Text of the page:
High survival rate for extremely preterm infants in Sweden
Extremely preterm infants have a much higher chance of survival in Sweden than in many other countries, according to a new study co-authored by scientists at Lund University and Karolinska Institutet published in the prestigious journal JAMA.
Advances in neonatal care have made it possible for doctors to save the lives of ever greater numbers of preterm babies. However, the kind of care that the very earliest infants should receive is a moot point, as there is no real knowledge of how it affects the risk of the baby dying or suffering permanent injury.
Between 2004 and 2007, the researchers involved in the joint national EXPRESS (Extremely Preterm Infant Study in Sweden) study gathered data on every baby born in Sweden before the 27th week of pregnancy. Their results show that 70 per cent of the babies born alive were living one year after delivery. Survival rates varied from 9.8 per cent for babies born in the 22nd week, to 85 per cent for those born in the 26th week.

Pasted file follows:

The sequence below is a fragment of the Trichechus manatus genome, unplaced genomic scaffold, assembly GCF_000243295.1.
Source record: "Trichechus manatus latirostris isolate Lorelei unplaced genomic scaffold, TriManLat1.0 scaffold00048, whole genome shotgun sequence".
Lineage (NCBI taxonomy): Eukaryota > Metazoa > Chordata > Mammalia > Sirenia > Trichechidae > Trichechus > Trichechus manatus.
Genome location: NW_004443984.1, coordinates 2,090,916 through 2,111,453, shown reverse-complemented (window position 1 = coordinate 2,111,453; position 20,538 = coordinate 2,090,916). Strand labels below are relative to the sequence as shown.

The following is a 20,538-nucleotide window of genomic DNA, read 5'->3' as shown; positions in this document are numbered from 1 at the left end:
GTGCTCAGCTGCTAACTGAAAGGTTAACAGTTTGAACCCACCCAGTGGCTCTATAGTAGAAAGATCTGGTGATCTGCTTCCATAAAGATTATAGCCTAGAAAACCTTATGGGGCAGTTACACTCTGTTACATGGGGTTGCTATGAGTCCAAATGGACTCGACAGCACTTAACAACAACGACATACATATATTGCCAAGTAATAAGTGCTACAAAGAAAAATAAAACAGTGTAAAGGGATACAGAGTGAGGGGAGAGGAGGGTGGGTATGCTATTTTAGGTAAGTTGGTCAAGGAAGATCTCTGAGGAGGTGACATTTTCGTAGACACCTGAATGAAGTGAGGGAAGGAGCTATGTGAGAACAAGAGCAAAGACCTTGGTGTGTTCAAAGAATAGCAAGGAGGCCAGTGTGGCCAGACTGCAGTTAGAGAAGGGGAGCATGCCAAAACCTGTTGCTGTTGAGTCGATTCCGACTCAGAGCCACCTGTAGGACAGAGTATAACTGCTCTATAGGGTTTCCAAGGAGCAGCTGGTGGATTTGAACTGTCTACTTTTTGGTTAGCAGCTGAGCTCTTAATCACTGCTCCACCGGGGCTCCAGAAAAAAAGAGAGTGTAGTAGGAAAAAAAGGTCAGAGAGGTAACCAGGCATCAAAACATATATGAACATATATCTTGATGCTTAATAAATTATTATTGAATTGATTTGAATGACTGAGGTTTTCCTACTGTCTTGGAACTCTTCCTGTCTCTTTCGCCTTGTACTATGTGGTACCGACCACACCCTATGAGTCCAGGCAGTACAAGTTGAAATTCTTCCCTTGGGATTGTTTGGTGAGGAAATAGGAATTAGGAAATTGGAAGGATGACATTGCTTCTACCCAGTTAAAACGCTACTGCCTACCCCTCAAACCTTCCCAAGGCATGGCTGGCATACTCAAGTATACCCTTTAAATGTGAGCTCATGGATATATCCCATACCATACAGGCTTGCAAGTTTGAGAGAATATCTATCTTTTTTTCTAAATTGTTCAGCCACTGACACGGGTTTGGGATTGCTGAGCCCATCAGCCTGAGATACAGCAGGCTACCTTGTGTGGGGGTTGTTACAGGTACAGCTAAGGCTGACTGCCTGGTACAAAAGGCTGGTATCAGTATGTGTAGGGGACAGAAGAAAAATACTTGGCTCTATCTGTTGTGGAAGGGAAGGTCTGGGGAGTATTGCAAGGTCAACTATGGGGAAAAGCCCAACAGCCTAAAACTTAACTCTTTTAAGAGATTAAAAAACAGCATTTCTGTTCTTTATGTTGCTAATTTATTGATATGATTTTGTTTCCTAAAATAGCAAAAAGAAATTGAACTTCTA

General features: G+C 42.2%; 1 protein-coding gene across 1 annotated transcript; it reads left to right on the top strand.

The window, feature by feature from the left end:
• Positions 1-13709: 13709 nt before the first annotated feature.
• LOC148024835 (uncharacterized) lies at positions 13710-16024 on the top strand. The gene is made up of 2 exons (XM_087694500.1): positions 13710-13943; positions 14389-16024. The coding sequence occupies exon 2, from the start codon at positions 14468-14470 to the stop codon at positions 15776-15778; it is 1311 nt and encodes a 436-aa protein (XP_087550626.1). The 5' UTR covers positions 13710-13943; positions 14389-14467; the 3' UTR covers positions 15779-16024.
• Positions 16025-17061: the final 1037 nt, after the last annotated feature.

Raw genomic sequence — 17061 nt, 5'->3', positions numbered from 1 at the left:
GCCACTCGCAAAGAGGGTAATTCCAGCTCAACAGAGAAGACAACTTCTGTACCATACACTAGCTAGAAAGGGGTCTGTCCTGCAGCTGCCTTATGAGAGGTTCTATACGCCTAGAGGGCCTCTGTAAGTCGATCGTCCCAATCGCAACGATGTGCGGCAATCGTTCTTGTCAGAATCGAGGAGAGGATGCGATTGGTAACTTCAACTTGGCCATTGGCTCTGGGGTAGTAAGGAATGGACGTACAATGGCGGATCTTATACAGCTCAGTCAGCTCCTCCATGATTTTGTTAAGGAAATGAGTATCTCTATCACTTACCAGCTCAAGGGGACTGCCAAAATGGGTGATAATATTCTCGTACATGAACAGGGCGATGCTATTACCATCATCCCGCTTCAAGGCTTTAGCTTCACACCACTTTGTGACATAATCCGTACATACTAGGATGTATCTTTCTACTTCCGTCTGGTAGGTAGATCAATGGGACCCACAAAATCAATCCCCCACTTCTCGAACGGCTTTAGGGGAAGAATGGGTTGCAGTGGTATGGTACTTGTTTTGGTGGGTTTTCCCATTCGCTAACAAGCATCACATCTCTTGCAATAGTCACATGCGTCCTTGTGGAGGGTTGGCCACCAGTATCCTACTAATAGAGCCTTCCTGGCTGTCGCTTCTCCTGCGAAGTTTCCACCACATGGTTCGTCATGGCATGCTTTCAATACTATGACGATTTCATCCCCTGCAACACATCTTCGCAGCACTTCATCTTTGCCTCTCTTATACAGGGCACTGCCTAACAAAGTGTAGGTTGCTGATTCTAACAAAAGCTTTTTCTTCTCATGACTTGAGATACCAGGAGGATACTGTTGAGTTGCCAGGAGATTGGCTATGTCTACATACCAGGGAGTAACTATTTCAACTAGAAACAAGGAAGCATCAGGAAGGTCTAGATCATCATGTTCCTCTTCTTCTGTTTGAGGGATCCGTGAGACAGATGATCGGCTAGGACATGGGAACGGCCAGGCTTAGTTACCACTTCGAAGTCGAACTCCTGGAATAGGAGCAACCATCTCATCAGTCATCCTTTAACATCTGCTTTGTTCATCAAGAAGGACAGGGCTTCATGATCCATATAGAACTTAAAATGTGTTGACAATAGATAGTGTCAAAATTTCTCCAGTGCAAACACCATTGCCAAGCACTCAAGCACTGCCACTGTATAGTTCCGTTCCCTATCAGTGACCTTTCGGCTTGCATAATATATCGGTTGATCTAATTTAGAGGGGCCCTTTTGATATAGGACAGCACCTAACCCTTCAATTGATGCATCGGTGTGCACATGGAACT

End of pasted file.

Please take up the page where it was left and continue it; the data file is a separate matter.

The researchers attribute the relatively high survival rates to the active care of the mothers as well as to intensive care and the quality of the care given to the babies. According to the authors, the results are a strong indication that intensive care cannot be denied extremely preterm babies for the simple reason that the chances of survival are too low.
One-year survival of extremely preterm infants after active perinatal care in Sweden
The Journal of the American Medical Association, JAMA, 2009; 301(21):2225-2233.